As for coming from God, Stanley offers many ways we benefit from adversity. “Adversity, however, is not simply a tool. It is God’s most effective tool for the advancement of our spiritual lives.” Not surprisingly, Stanley often turns to Paul’s letters and life as an example of someone who saw adversity as God’s working in his life (including shipwrecks, prison, betrayal, and the mysterious “thorn” in his side).
Stanley (who keeps his arguments based on a rather literal interpretation of Scripture) also points out what he calls “the old standby” of adversity Scripture, James 1:2-4
Consider it pure joy, my brothers and sisters, whenever you face trials of many kinds, because you know that the testing of your faith produces perseverance. Let perseverance finish its work so that you may be mature and complete, not lacking anything.
While noting that these verses are often used to oversimplify sermons on adversity, he sees the foundation for our thinking in this verse. It clearly impacts his direction as he explores the areas where we benefit from adversity: we focus attention on God, are reminded of His love, pushed to self-examination, see His faithfulness demonstrated, and allows us to comfort others.
I’m not sure why God cannot do all this in less painful ways, which is where I see Stanley’s argument falling apart. He can give us reasons he thinks we suffer, and he can back it up with how he sees Scripture supporting that, but no one really knows why. If it was that clear, there would be a lot fewer books written about it.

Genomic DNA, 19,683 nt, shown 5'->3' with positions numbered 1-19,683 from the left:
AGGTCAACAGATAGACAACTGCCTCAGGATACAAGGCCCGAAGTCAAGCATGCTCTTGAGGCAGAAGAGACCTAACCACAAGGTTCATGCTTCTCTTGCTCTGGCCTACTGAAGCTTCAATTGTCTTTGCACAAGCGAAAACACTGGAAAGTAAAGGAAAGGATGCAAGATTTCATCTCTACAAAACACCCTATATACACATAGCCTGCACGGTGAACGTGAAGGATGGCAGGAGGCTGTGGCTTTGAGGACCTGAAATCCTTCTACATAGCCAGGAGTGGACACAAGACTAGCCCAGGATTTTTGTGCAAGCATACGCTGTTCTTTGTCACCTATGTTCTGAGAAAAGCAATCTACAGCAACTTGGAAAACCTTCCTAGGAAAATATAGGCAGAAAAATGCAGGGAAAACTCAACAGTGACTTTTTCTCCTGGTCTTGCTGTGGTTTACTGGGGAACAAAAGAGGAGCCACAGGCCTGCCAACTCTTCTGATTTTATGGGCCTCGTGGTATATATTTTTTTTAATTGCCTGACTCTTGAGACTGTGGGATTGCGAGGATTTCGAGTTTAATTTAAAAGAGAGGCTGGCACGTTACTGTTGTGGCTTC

Stanley goes from here to talk about our response to adversity, which he obviously states needs to be positive for our faith. Becoming bitter, withdrawn, and angry are ways we turn away from God, at the very time we need to be trusting in Him.
One area which surprised me was Stanley’s take on Satan. “You know that if God is behind it, He is going to use it for your good. If Satan is behind it, you know he works under God’s supervision.” In other words, even the work of Satan falls under God’s domain (which makes theological sense), but quite often we see this as the battleground: God vs. Satan. I’m glad Stanley does not slip into the error of blaming all bad things on Satan — but it is still confusing as to why God would allow Satan to do this (except, for Stanley, the reasons given above explain why). My view of Satan differs greatly, but is not the focus of this review. Still, it seems Stanley’s theology does not match his literal reading of Scripture, so he hits a wall here.
In the end, perhaps the book can be judged on its success. As someone dealing with adversity (to put it mildly), I do find much of what Stanley saying to be true. My faith has grown, but on the other hand, I’ve see other people’s faith destroyed by similar events. Stanley’s advice will help some, and miss the point with others.
I was impressed by Stanley’s writings, since people with so many books to their credit often get sloppy. His tone is friendly and welcoming, he knows his Scripture passages, and he knows that some of what he says may sound glib — he is concerned about hurting people. In the end, that is why I like the book. I may not agree with all of it, but Stanley seems like someone you can talk with and instead of becoming angry with disagreement, he’ll engage you in conversation. That is a way I would not mind being typecast.